It was proving to be quite a civilised dinner, food was being eaten and children were chatting…
and listening…a model conversational meal…
“Playing?” I asked.
OK, so now time to pull out some more highly effective strategies.
“I don’t understand you, tell me something else.”
“Oh ok,” now hoping that she would forget, and we could move on from this, and I could continue with my dinner..
“No you’re not listening. MAMMY BWAIN.” This was said loudly, with a somewhat patronising look which conveyed, ‘You’re not the smartest tack in the box are you’ (nothing like a child to put you in your place!)
Right, time for a change of tack. “OK, I’m not sure what you mean…will you show me.”
One final attempt at, “show me” resulted in her making shadow images at the glass door of the oven, and eventually she side tracked herself from the discussion, rendering me off the hook. (1 point relieved parent, 0 points successful speech and language therapist)Well, while it serves as a reminder that you can’t be a therapist to your child, these strategies can often be effective, but the above example proves that sometimes, no matter what you do, you just don’t get it. However, while not fool proof, below are some strategies that you can use when you don’t understand a child’s speech:
How to respond to a child who is difficult to understand
- Get down to your child’s level.
- Use eye contact.
- Try to give your child your full attention. If this is not possible, say that you’ll talk to them in a minute (and remember to come back to them!).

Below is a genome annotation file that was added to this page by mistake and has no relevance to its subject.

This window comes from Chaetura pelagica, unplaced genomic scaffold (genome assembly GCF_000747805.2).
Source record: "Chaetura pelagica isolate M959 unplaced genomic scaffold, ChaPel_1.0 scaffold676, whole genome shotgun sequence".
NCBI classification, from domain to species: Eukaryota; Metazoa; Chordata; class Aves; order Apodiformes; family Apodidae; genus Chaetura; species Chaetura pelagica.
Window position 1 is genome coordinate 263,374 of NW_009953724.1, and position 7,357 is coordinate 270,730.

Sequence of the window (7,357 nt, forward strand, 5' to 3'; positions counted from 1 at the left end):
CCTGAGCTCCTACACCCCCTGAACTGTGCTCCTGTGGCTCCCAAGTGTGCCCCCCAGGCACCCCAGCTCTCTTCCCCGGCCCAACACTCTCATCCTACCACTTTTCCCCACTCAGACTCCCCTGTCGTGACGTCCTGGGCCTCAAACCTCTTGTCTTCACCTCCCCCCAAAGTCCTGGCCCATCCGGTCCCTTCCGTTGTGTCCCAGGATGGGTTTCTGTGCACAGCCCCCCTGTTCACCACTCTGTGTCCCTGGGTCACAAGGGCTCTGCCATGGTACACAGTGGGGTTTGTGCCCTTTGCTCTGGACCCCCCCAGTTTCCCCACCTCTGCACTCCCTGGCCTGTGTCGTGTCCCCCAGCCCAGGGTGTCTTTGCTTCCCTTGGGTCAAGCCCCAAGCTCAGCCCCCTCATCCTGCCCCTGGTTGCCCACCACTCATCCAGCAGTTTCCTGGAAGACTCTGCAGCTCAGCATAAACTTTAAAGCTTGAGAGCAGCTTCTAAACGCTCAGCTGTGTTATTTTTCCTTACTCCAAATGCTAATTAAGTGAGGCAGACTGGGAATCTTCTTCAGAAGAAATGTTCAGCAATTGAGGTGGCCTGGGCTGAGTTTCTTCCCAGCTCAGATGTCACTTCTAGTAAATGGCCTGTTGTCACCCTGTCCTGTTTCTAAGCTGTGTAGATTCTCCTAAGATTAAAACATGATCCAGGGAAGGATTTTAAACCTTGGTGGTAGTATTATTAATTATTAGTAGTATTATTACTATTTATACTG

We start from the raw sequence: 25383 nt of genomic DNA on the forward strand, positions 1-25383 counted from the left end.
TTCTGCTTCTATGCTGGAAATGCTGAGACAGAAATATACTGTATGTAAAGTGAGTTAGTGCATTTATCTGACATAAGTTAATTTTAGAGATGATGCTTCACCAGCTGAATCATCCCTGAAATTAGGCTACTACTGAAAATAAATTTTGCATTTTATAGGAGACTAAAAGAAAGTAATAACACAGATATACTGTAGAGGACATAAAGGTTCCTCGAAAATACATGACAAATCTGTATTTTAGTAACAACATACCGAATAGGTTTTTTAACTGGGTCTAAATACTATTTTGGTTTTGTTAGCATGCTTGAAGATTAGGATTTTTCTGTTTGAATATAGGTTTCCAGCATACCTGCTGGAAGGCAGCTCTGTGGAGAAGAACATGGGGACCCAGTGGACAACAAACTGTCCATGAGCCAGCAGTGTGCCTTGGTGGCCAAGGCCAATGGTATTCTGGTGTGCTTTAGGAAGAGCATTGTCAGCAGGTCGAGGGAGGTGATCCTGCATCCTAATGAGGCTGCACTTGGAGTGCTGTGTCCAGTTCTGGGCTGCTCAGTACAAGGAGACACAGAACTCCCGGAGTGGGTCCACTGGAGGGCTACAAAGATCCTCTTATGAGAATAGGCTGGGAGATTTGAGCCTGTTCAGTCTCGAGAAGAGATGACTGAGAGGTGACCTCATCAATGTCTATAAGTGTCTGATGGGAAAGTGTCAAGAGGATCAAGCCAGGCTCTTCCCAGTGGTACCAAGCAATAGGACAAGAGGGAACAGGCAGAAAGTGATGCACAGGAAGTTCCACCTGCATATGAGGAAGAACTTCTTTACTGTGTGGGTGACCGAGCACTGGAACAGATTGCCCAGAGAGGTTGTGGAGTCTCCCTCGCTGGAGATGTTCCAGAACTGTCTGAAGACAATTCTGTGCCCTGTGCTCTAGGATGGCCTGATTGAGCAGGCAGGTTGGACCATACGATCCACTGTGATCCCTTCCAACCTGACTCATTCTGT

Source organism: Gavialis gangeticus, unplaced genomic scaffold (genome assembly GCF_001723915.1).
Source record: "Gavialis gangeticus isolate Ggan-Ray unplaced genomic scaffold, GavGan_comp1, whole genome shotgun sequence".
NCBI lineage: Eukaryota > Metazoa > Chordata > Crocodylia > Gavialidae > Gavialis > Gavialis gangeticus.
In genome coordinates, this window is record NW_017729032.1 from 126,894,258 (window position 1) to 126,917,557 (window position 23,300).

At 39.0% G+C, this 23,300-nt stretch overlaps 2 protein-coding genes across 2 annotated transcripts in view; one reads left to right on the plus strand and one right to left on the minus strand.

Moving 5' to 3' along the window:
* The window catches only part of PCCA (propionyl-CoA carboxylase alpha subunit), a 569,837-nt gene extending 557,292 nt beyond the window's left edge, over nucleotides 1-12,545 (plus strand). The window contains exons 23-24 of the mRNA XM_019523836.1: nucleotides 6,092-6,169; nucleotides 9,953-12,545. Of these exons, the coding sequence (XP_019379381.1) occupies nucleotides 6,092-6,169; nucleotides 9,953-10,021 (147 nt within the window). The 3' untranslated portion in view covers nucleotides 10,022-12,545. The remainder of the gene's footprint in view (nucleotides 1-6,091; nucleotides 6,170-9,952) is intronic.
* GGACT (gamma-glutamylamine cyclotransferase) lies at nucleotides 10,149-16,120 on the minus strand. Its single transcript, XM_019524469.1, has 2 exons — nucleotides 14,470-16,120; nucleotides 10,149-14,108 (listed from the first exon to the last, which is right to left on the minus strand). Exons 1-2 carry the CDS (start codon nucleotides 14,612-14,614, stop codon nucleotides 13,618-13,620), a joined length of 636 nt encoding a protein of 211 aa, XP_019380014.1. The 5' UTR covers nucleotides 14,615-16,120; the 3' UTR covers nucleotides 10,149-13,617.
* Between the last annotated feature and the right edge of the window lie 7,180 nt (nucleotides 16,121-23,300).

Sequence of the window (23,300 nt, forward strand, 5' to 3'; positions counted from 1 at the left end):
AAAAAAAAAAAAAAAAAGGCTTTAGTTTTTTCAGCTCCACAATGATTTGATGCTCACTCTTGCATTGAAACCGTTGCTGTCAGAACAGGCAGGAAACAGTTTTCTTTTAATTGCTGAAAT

- If possible, go somewhere quiet where there is minimal background noise.
- Listen carefully to what your child is saying as you may be able to pick up on a key word.
- Say back a word or phrase that you think s/he said. This shows that you are really listening to your child.
- Acknowledge when you don’t understand. Some things you can say, “I’m not sure what you said, can you tell me again?” or “Sometimes Mammy doesn’t understand what you’re saying, I’ll try harder.”
- Children are harder to understand when they’re talking about something that is not in front of them. Try to establish what the topic is, for example, “Are you talking about the park?”
- Ask your child to show you.
- Try not to give a general response, such as, “yes,” or “did you?” Children often know when they’re not being understood. You may also be agreeing to something that you hadn’t meant to agree to!
- Try not to talk for the child and discourage others from talking for the child.
Article featured in February 2014 edition of Connected Communication. Click here to subscribe.